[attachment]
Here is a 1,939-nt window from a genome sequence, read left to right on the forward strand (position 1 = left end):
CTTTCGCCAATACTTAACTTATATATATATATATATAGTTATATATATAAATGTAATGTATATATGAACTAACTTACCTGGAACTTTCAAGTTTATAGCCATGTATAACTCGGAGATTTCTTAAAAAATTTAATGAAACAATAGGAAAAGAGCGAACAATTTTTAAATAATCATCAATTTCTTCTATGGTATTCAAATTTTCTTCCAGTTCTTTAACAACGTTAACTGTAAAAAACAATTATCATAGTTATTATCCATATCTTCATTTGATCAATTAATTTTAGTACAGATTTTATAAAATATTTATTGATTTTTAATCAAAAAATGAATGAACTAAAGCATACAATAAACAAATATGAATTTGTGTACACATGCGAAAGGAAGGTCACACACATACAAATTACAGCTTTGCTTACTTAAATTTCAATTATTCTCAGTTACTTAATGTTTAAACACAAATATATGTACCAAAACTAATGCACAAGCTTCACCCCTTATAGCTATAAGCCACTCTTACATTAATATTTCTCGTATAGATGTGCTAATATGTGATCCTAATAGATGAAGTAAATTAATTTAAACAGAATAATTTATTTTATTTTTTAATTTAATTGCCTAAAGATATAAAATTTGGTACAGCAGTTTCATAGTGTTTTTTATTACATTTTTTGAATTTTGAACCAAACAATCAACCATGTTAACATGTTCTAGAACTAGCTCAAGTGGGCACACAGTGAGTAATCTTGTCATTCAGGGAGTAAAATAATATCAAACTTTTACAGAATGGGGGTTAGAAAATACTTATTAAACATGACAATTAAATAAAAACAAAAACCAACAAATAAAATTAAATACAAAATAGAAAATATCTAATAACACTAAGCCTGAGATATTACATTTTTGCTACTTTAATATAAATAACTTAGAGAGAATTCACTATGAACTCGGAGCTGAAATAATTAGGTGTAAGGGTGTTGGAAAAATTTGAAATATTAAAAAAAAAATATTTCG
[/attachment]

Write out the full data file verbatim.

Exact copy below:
Here is a 1,939-nt window from a genome sequence, read left to right on the forward strand (position 1 = left end):
CTTTCGCCAATACTTAACTTATATATATATATATATAGTTATATATATAAATGTAATGTATATATGAACTAACTTACCTGGAACTTTCAAGTTTATAGCCATGTATAACTCGGAGATTTCTTAAAAAATTTAATGAAACAATAGGAAAAGAGCGAACAATTTTTAAATAATCATCAATTTCTTCTATGGTATTCAAATTTTCTTCCAGTTCTTTAACAACGTTAACTGTAAAAAACAATTATCATAGTTATTATCCATATCTTCATTTGATCAATTAATTTTAGTACAGATTTTATAAAATATTTATTGATTTTTAATCAAAAAATGAATGAACTAAAGCATACAATAAACAAATATGAATTTGTGTACACATGCGAAAGGAAGGTCACACACATACAAATTACAGCTTTGCTTACTTAAATTTCAATTATTCTCAGTTACTTAATGTTTAAACACAAATATATGTACCAAAACTAATGCACAAGCTTCACCCCTTATAGCTATAAGCCACTCTTACATTAATATTTCTCGTATAGATGTGCTAATATGTGATCCTAATAGATGAAGTAAATTAATTTAAACAGAATAATTTATTTTATTTTTTAATTTAATTGCCTAAAGATATAAAATTTGGTACAGCAGTTTCATAGTGTTTTTTATTACATTTTTTGAATTTTGAACCAAACAATCAACCATGTTAACATGTTCTAGAACTAGCTCAAGTGGGCACACAGTGAGTAATCTTGTCATTCAGGGAGTAAAATAATATCAAACTTTTACAGAATGGGGGTTAGAAAATACTTATTAAACATGACAATTAAATAAAAACAAAAACCAACAAATAAAATTAAATACAAAATAGAAAATATCTAATAACACTAAGCCTGAGATATTACATTTTTGCTACTTTAATATAAATAACTTAGAGAGAATTCACTATGAACTCGGAGCTGAAATAATTAGGTGTAAGGGTGTTGGAAAAATTTGAAATATTAAAAAAAAAATATTTCG